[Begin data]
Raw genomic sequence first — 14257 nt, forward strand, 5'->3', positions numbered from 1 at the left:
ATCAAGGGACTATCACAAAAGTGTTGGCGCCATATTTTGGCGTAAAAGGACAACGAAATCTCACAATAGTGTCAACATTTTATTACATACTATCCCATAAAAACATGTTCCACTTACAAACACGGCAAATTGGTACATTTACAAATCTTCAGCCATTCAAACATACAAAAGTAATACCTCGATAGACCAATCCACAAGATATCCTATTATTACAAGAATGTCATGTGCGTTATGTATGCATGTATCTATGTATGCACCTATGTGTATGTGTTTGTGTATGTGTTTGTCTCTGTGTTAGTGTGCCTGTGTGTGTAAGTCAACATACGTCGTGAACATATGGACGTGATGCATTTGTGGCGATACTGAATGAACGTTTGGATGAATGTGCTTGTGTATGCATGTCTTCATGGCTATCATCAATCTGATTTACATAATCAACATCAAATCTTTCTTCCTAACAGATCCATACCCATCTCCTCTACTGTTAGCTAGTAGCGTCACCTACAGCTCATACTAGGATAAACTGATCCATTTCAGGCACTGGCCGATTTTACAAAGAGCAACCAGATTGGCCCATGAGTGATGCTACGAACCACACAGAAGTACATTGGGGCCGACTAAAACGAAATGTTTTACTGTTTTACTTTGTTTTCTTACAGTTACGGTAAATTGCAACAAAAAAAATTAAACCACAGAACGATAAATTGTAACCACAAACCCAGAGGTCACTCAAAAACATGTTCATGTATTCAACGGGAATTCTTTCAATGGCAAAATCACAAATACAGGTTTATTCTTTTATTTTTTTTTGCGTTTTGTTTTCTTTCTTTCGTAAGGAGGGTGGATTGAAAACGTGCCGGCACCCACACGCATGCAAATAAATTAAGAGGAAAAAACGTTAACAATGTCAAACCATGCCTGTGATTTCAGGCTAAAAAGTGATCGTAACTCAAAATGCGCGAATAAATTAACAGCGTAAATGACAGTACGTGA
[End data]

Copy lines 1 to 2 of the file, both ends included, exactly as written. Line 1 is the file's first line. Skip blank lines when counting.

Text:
Raw genomic sequence first — 14257 nt, forward strand, 5'->3', positions numbered from 1 at the left:
ATCAAGGGACTATCACAAAAGTGTTGGCGCCATATTTTGGCGTAAAAGGACAACGAAATCTCACAATAGTGTCAACATTTTATTACATACTATCCCATAAAAACATGTTCCACTTACAAACACGGCAAATTGGTACATTTACAAATCTTCAGCCATTCAAACATACAAAAGTAATACCTCGATAGACCAATCCACAAGATATCCTATTATTACAAGAATGTCATGTGCGTTATGTATGCATGTATCTATGTATGCACCTATGTGTATGTGTTTGTGTATGTGTTTGTCTCTGTGTTAGTGTGCCTGTGTGTGTAAGTCAACATACGTCGTGAACATATGGACGTGATGCATTTGTGGCGATACTGAATGAACGTTTGGATGAATGTGCTTGTGTATGCATGTCTTCATGGCTATCATCAATCTGATTTACATAATCAACATCAAATCTTTCTTCCTAACAGATCCATACCCATCTCCTCTACTGTTAGCTAGTAGCGTCACCTACAGCTCATACTAGGATAAACTGATCCATTTCAGGCACTGGCCGATTTTACAAAGAGCAACCAGATTGGCCCATGAGTGATGCTACGAACCACACAGAAGTACATTGGGGCCGACTAAAACGAAATGTTTTACTGTTTTACTTTGTTTTCTTACAGTTACGGTAAATTGCAACAAAAAAAATTAAACCACAGAACGATAAATTGTAACCACAAACCCAGAGGTCACTCAAAAACATGTTCATGTATTCAACGGGAATTCTTTCAATGGCAAAATCACAAATACAGGTTTATTCTTTTATTTTTTTTTGCGTTTTGTTTTCTTTCTTTCGTAAGGAGGGTGGATTGAAAACGTGCCGGCACCCACACGCATGCAAATAAATTAAGAGGAAAAAACGTTAACAATGTCAAACCATGCCTGTGATTTCAGGCTAAAAAGTGATCGTAACTCAAAATGCGCGAATAAATTAACAGCGTAAATGACAGTACGTGA